Symptoms can only be experienced by the person with the addiction, whereas signs can be observed by other people. You can never know what someone else is experiencing unless they tell you, so if you are concerned that someone else may have an addiction, look for signs as well as for symptoms.
You might see some signs in an addicted person but not others. These are signs which occur across many, but not necessarily all — addictions:
• Extreme mood changes – happy, sad, excited, anxious, etc
• Sleeping a lot more or less than usual, or at different times of day or night
• Changes in energy – unexpectedly and extremely tired or energetic
• Weight loss or weight gain
• Unexpected and persistent coughs or sniffles
• Seeming unwell at certain times, and better at other times
• Pupils of the eyes seeming smaller or larger than usual
• Lying or Stealing
• Financially unpredictable, perhaps having large amounts of cash at times but no money at all at other times
• Changes in social groups, new and unusual friends, odd cell-phone conversations
• Repeated unexplained outings, often with a sense of urgency
Sometimes the most obvious addiction symptoms are simply observing that something is wrong or different.
Understand that the person addicted is often the last one to know there is a problem, or be willing to admit that there may be a problem. If you have these alcohol or drug addiction symptoms you should consider getting help.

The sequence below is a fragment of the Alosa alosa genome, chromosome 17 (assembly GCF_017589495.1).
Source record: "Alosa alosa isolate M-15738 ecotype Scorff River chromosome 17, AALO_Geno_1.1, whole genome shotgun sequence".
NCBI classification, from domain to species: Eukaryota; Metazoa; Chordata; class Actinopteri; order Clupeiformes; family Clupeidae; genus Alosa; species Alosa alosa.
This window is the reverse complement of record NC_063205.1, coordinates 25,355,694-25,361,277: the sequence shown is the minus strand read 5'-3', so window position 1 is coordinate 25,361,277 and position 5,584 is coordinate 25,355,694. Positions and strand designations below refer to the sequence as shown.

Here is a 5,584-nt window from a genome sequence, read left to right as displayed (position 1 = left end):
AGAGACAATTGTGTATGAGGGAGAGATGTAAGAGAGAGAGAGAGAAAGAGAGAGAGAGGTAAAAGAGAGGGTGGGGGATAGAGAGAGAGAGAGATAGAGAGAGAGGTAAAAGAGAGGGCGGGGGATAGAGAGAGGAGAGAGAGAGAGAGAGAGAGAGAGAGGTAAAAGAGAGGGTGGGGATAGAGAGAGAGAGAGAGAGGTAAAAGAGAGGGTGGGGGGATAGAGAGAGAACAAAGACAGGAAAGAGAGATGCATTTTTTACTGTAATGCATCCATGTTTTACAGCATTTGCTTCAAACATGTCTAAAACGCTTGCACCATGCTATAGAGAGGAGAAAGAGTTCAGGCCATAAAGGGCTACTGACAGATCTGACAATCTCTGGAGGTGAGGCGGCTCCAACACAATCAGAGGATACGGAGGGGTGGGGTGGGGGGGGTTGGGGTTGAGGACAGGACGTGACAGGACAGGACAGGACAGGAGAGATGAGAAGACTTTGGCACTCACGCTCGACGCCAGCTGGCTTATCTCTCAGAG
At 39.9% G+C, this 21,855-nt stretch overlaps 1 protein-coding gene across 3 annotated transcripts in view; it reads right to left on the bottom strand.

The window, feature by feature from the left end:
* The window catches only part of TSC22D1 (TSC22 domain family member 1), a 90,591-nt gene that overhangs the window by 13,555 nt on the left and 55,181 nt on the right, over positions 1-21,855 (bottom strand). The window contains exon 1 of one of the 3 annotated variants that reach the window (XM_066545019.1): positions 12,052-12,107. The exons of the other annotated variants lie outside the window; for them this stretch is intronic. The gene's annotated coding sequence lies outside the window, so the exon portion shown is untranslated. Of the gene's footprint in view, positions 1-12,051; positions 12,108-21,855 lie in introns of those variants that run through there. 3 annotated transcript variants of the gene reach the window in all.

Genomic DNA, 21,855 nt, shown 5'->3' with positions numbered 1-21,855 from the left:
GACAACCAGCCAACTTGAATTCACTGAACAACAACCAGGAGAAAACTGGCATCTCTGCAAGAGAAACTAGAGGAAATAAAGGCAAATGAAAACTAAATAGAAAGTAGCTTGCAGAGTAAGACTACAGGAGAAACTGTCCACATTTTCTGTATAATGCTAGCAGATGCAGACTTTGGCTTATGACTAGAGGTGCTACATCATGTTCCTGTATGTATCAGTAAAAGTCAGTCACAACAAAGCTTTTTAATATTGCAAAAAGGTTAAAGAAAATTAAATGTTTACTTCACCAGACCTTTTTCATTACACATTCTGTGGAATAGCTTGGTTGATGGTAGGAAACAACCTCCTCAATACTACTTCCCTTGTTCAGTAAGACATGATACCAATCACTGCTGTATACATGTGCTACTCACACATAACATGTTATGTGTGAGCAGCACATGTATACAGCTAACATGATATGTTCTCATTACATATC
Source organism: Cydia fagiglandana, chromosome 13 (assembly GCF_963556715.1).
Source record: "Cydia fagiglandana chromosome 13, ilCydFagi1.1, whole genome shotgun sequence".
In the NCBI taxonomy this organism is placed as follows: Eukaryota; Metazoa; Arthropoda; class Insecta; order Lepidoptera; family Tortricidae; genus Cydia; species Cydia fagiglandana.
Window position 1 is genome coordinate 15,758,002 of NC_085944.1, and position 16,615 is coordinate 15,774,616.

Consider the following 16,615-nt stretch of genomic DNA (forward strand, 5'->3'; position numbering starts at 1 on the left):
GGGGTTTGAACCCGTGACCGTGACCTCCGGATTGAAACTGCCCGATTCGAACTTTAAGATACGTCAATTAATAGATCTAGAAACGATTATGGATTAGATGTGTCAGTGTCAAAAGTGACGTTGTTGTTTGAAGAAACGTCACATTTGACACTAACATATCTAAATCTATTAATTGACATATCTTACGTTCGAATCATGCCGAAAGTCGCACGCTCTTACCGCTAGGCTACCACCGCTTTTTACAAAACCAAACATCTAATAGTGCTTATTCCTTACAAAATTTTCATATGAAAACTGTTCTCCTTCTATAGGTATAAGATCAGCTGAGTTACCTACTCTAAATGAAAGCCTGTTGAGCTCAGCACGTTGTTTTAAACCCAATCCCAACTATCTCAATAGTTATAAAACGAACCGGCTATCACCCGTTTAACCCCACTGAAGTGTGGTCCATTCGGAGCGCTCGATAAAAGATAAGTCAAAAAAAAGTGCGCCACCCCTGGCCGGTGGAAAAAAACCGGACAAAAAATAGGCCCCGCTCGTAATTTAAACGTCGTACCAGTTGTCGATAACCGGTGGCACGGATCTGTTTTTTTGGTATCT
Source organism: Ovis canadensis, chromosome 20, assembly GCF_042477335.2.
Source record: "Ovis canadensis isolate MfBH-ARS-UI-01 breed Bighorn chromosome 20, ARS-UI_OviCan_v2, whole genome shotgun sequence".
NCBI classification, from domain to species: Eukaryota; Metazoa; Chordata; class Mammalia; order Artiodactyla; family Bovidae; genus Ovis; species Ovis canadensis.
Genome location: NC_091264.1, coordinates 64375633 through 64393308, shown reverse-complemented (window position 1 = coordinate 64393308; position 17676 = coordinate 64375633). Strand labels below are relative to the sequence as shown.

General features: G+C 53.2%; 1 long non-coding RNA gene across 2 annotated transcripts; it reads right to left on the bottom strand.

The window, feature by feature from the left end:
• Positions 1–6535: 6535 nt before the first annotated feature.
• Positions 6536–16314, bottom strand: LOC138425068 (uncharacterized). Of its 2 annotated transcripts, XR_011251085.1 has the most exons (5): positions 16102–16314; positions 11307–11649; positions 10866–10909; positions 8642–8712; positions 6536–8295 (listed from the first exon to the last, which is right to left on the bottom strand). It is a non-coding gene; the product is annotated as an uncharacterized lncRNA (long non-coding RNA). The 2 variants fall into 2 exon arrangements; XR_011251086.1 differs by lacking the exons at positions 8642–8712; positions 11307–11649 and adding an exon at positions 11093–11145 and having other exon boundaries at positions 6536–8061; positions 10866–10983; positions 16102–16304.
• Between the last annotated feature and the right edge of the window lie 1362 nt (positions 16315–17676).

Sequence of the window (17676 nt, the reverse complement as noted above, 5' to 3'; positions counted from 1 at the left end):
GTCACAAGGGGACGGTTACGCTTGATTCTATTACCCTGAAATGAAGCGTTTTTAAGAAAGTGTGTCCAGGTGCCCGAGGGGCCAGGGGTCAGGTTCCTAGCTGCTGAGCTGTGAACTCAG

When someone is addicted to alcohol or drugs, there are a few general warning signs that point to the problem:
• Does the person feel like they need to have the substance regularly, every day or more than every day? – Do they make sure they have a steady supply of the substance on hand?
• Maybe they want to stop, but they just can’t.
• Because they can’t stop, they will do things they normally would not do to get the substance.
• Do they need the drug to function normally?
• Are they willing to do something dangerous while on the substance, like operating a motor vehicle, or some kind of equipment that can cause bodily harm?
These could be alcohol/drug addiction symptoms that you should assess either in yourself or in the person you’re concerned about. Denial is rampant with addiction so as you make the assessment try to be as honest and objective as possible. Also try to think about how things have progressed in the last six months. Are there more signs now than there were six months ago? Call the NCCA at 800-626-6910 and we can help you find the help you need for yourself or a loved one.
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